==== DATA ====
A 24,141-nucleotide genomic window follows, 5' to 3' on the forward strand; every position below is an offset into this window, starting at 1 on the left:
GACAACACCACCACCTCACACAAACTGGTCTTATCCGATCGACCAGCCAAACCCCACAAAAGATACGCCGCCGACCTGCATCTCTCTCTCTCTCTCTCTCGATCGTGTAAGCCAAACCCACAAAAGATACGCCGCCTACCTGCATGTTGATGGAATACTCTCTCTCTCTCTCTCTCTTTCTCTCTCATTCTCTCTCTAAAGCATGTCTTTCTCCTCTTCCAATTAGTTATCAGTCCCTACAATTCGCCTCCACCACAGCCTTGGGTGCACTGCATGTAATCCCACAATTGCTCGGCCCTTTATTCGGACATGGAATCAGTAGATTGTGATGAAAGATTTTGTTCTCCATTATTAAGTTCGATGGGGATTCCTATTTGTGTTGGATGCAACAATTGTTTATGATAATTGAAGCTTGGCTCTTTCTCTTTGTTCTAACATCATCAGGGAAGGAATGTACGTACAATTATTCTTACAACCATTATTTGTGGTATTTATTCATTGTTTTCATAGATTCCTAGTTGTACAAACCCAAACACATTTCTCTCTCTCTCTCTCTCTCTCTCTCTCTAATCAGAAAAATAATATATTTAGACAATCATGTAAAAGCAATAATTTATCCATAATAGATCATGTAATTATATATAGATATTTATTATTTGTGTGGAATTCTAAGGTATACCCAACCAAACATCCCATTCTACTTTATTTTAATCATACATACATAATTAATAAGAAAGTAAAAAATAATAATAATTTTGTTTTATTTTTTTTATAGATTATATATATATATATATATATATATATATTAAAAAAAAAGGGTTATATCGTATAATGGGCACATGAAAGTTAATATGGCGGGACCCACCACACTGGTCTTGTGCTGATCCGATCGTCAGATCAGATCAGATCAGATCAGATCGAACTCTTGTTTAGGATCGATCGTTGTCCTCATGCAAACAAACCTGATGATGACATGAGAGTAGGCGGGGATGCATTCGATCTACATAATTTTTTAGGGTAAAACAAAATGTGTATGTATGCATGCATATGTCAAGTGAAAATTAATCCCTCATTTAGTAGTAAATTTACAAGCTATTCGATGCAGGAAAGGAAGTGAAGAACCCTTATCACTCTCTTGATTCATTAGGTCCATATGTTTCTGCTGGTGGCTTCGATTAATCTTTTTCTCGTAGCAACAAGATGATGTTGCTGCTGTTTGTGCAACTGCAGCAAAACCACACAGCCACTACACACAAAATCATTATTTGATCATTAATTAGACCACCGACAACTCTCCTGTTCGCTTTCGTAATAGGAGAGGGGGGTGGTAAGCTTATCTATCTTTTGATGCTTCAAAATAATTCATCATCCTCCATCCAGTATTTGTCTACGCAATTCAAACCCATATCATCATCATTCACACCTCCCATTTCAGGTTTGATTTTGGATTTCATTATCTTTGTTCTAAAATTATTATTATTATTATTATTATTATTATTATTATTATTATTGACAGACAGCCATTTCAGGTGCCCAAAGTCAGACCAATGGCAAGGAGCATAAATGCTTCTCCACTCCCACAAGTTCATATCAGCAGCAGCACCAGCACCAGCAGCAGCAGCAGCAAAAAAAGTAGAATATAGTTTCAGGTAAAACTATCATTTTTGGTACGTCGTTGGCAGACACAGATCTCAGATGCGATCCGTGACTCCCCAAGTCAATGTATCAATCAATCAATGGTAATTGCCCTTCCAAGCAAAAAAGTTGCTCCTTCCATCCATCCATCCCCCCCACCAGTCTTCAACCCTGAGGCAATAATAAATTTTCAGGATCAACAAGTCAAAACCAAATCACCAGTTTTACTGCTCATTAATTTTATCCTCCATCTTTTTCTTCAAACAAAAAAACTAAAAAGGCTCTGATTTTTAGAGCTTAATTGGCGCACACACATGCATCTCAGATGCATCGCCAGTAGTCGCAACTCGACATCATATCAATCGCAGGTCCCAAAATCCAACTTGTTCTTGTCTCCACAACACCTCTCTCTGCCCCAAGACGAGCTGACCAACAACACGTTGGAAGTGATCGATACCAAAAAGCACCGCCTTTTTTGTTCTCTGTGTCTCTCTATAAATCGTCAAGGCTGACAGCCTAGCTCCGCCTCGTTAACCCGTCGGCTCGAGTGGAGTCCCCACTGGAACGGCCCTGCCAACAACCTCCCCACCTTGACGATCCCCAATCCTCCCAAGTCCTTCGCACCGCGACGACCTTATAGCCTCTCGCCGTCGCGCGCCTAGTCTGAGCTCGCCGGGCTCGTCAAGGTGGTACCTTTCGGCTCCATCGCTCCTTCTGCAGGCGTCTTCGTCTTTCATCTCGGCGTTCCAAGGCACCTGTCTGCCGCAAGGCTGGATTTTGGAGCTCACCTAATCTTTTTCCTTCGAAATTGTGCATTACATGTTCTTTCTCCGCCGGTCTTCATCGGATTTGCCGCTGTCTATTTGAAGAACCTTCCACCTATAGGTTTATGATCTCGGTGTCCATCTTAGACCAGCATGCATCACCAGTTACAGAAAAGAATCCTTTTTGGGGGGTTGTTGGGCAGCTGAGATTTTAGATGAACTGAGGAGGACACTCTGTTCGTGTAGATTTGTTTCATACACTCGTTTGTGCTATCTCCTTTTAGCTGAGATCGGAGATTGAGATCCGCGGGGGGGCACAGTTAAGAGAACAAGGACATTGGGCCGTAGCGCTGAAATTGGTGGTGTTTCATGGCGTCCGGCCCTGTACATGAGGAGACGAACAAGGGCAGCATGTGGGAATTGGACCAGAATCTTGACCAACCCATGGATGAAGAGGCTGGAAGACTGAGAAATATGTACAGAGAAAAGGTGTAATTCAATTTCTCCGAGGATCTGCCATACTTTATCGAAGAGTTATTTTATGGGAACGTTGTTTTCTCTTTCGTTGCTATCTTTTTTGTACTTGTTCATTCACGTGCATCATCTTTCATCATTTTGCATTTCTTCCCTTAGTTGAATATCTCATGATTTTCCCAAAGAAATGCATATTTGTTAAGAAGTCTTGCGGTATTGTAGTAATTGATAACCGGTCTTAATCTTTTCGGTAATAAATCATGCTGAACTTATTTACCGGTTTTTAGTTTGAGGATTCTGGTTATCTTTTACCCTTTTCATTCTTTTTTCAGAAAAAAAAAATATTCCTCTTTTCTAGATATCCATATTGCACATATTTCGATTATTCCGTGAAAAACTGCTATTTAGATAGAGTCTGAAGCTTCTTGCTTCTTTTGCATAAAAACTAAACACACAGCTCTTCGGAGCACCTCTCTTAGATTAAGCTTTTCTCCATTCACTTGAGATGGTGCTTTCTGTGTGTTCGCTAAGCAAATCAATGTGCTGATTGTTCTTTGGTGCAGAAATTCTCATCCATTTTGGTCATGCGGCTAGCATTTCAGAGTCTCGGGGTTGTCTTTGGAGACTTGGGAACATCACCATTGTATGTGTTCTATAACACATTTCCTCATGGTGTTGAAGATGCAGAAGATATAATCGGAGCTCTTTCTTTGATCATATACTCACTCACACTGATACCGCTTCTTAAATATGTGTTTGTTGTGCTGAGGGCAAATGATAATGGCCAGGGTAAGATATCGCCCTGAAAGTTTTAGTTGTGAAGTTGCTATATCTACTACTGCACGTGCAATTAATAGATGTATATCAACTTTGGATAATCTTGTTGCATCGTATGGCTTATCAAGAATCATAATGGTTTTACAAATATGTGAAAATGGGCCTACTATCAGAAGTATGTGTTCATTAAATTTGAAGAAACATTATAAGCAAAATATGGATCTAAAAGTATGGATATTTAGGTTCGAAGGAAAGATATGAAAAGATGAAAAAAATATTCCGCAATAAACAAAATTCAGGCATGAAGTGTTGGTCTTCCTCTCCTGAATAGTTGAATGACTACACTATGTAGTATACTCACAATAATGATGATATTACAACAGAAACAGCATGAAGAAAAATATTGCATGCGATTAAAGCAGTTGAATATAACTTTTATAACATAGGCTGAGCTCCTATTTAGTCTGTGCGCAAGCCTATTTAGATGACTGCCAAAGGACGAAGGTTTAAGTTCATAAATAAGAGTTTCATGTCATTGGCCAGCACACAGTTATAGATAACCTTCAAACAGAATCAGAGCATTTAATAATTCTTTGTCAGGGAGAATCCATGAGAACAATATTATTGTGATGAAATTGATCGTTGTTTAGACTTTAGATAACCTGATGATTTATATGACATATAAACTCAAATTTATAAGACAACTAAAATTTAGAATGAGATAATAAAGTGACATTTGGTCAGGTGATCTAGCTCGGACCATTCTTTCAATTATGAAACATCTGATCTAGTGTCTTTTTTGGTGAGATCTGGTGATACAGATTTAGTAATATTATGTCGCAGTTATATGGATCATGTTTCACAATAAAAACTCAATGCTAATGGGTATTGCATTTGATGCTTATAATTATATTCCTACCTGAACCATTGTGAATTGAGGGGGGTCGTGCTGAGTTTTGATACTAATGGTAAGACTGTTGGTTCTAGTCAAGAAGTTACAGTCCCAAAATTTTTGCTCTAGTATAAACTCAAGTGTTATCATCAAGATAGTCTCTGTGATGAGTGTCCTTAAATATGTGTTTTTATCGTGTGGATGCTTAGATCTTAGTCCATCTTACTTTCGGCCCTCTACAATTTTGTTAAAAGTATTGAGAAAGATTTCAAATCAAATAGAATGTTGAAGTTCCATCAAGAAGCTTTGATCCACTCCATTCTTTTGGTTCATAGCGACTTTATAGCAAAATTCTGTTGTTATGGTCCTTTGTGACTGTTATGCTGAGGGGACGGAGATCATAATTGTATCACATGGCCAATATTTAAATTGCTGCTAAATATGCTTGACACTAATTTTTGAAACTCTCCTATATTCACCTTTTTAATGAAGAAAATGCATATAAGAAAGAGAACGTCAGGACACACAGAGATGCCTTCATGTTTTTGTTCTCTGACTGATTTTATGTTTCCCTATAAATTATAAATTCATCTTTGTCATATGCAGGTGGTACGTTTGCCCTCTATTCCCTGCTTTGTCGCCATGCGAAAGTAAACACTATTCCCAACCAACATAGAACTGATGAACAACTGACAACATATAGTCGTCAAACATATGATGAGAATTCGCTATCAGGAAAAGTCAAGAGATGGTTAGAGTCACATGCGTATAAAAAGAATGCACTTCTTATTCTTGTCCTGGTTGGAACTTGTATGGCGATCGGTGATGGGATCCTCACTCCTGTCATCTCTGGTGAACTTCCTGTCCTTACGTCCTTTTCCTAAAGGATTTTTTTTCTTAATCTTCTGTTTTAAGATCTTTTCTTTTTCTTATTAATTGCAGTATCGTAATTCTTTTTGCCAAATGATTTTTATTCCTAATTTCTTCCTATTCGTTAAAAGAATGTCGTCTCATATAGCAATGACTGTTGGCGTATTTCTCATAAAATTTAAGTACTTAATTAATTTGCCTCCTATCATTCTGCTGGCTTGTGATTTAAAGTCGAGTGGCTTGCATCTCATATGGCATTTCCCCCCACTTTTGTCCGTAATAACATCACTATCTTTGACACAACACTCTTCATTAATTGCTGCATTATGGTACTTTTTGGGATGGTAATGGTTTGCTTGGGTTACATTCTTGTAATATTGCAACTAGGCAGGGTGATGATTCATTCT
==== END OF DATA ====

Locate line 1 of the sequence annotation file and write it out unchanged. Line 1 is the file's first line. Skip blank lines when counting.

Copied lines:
A 24,141-nucleotide genomic window follows, 5' to 3' on the forward strand; every position below is an offset into this window, starting at 1 on the left: